A. Never. My relationship with the Department of Labor had been very good until 2009, and I believed the matter could be worked out without me going to the media; without me making a public statement, or seeking to humiliate the Department of Labor. I was wrong. In hindsight I should have gone public in the biggest possible way. I advise all other whistleblowers to not give the federal government any credit. The government is no longer trustworthy. If someone discovers the government’s involvement in something improper, shout it from the rooftops as loudly as you can.

Q. How did you feel about America’s system of justice prior to your charges and how have your feelings changed as a result of your experience in federal court?

A. Until recently, I have always respected the government. I love the United States of America and the ideal it beacons to the world is worth protecting. The indictment process was disturbing. A person should be notified if they are being investigated so they can at least tell his or her side of the story. Federal prosecutors are notorious for targeting a person, and then engineering charges tailor made specifically for that person. If that person does not know what the prosecutor is telling the grand jury, whether it is true or not, there is nothing that person can do. Once the indictment is made, his or her reputation is forever destroyed. I’ve learned that is the point. If the government can just bring an indictment, it will exact enough damage in most cases to take the whistleblower out. But the federal government does not quite grasp that the spirit of resistance (Thomas Jefferson) is alive and well in the United States.   The U.S. Attorney’s office has become the enemy of “We the People.” No one respects the Department of Justice anymore. It has brought it upon itself.  It is so sad, and disappointing. 

Hutcheson’s experience with the federal criminal justice systems leads him to believe that Jefferson’s “spirit of resistance” is very much alive.

Q. How has your experience changed the way you view other federal prosecutions? 

A. When I hear of a federal indictment, I immediately think of injustice. Prior to my indictment, I used to think, “oh, that person must have done something; that person must be guilty. Why else would the government spend all of those resources pursuing that person?” But today, I think there is something nefarious going on; something dark, politically motivated, a vendetta by someone in power, silencing someone the federal government fears. That is proving to be true more often than not. 

The FBI, on orders from the DOJ, routinely contrives loosely defined “crimes,” allowing targeted individuals to be mercilessly prosecuted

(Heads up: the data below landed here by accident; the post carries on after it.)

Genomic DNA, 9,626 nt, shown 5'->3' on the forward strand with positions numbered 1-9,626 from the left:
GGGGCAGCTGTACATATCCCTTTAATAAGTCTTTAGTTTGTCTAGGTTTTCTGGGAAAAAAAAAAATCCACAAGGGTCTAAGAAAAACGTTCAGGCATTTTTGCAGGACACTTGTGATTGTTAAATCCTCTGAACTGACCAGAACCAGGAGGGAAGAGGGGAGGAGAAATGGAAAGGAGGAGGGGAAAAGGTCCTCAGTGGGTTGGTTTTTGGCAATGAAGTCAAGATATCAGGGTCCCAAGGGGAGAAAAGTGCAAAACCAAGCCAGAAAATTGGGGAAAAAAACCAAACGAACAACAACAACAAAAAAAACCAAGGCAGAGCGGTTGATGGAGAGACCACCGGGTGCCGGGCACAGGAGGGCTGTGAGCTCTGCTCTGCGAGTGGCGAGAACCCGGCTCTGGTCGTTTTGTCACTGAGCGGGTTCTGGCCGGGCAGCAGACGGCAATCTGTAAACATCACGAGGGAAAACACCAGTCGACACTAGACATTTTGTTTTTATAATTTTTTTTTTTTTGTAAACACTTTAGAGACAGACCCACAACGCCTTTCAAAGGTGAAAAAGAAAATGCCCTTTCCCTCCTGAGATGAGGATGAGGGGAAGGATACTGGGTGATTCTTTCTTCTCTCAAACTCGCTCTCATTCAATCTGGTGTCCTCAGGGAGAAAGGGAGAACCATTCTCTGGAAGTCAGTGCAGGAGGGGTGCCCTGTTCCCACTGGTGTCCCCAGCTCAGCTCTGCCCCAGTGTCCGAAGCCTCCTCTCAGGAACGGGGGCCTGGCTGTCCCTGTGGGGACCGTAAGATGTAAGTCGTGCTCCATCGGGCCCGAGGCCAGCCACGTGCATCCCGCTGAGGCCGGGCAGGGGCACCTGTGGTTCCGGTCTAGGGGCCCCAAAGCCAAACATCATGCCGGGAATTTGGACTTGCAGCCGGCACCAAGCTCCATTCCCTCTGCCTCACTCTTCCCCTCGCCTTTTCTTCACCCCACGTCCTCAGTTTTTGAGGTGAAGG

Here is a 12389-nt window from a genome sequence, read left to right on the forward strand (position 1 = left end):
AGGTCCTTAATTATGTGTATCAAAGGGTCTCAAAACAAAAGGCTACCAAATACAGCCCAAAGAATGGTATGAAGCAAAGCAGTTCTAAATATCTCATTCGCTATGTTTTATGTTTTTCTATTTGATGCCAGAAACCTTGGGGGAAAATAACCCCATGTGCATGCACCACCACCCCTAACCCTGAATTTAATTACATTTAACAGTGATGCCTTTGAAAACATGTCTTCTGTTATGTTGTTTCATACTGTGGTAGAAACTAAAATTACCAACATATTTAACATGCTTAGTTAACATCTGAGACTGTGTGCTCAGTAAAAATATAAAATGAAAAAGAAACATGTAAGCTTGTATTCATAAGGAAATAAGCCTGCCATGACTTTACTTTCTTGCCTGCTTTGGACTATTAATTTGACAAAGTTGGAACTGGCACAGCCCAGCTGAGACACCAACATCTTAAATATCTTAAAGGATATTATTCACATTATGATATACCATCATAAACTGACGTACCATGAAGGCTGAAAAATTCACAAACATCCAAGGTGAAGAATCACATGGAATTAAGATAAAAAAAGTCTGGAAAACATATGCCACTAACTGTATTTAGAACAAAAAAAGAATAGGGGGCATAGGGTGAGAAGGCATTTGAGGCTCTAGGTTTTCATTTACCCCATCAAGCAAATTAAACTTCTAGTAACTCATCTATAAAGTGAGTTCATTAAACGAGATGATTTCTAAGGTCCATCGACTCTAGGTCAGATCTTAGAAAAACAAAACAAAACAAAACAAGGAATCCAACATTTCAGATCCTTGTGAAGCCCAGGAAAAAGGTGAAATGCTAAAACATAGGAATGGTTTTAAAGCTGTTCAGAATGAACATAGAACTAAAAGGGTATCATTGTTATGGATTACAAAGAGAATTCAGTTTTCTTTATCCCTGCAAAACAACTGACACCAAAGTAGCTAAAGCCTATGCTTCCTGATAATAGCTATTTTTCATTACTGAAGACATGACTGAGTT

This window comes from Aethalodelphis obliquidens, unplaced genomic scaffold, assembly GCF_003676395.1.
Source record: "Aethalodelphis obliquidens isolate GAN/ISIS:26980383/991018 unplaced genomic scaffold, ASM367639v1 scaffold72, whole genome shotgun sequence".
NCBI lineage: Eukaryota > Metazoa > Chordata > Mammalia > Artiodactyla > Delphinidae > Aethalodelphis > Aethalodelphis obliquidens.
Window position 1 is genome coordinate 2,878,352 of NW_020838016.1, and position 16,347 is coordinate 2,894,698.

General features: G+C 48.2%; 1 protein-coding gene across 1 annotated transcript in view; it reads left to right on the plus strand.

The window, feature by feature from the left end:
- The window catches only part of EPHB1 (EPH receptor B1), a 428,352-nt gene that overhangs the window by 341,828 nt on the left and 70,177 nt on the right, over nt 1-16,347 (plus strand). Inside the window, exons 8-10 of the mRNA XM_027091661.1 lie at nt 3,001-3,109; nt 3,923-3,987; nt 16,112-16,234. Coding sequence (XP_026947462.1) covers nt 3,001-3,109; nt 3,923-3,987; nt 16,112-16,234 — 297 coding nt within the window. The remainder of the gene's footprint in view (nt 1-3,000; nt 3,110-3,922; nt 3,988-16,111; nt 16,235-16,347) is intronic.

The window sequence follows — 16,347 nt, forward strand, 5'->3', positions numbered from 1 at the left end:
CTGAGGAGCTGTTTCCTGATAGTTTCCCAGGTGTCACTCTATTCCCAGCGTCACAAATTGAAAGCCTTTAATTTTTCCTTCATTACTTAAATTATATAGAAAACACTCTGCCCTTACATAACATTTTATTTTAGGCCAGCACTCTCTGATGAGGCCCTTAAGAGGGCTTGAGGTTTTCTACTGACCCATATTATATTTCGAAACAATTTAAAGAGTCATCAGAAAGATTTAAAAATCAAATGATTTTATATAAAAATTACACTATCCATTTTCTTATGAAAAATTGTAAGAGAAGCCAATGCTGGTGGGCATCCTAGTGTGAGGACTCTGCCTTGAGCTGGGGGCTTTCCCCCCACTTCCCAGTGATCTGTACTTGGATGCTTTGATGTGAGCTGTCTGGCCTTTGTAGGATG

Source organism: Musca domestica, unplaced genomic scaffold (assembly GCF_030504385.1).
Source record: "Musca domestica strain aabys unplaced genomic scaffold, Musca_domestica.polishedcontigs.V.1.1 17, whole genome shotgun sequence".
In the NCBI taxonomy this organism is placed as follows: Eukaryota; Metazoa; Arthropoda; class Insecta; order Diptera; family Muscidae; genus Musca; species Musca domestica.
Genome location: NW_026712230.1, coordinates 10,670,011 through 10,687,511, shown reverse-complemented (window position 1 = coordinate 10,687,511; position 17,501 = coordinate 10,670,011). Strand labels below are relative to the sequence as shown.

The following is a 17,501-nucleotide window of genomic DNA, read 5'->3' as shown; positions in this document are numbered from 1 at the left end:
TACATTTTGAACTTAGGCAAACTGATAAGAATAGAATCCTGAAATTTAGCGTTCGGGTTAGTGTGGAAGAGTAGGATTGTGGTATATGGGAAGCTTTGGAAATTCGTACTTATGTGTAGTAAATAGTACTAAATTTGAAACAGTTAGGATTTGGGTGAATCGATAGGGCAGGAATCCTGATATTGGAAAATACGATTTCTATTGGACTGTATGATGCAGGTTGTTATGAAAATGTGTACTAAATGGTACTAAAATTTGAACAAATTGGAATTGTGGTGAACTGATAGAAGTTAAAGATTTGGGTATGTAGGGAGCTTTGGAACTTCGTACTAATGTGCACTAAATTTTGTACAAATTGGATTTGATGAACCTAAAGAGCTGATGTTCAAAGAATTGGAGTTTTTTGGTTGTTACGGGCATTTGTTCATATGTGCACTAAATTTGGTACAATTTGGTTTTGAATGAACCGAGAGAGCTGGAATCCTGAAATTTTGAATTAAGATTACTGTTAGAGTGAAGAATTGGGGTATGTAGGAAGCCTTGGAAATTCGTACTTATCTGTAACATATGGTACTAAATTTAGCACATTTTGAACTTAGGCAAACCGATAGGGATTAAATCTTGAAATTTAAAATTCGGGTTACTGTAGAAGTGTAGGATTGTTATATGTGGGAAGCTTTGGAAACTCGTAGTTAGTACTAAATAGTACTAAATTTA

I truly believe all Americans, especially those who are engaged in sophisticated, innovative economic engineering, are in grave danger of being indicted and prosecuted for reasons that have nothing to do with the concocted charges. Prosecutors know that if private sector innovation cannot be easily comprehended by governmental employees, a jury will not likely understand, making the chance of conviction very high. So prosecutors pursue its enemies who are engaged in very technical, sophisticated transactions and projects. It is a convenient way to cloak fake charges behind a complex fact set. That posture against the American people is more like cold war Russia than it is our beloved United States of America.

Q. How do others perceive your legal problems? Do you believe they understand what has gone on behind the scenes, or do they simply assume you “must have done something?”

A. Many presume I have done something wrong. However, many know my character and know my heart, and know that I would never do something I knew was wrong. In fact, I was trying to do something noble and honorable. Those who think I did something wrong do not understand all of the other sub-texts; the motives of the government, if you will, to neutralize my voice. That is the problem whistleblowers have. Those on the outside do not understand what is really going on behind the scenes. All they see or hear is the accusation and the government’s carefully crafted narrative. It is never, ever, that simple. There is always so much more to the story, and often the story is tangled in twists, turns, complexities, nuances, etc. Those are the very scenarios the prosecutor will pursue, because truth is stranger than fiction, and it is difficult for outsiders, and sometimes even family members, to grasp what is really driving the prosecution. I will say this, I’ve learned that most of the time, the motive driving the prosecution is not what the prosecution says it is. My true friends have stood by me through thick and thin, and I cannot say how thankful I am for that.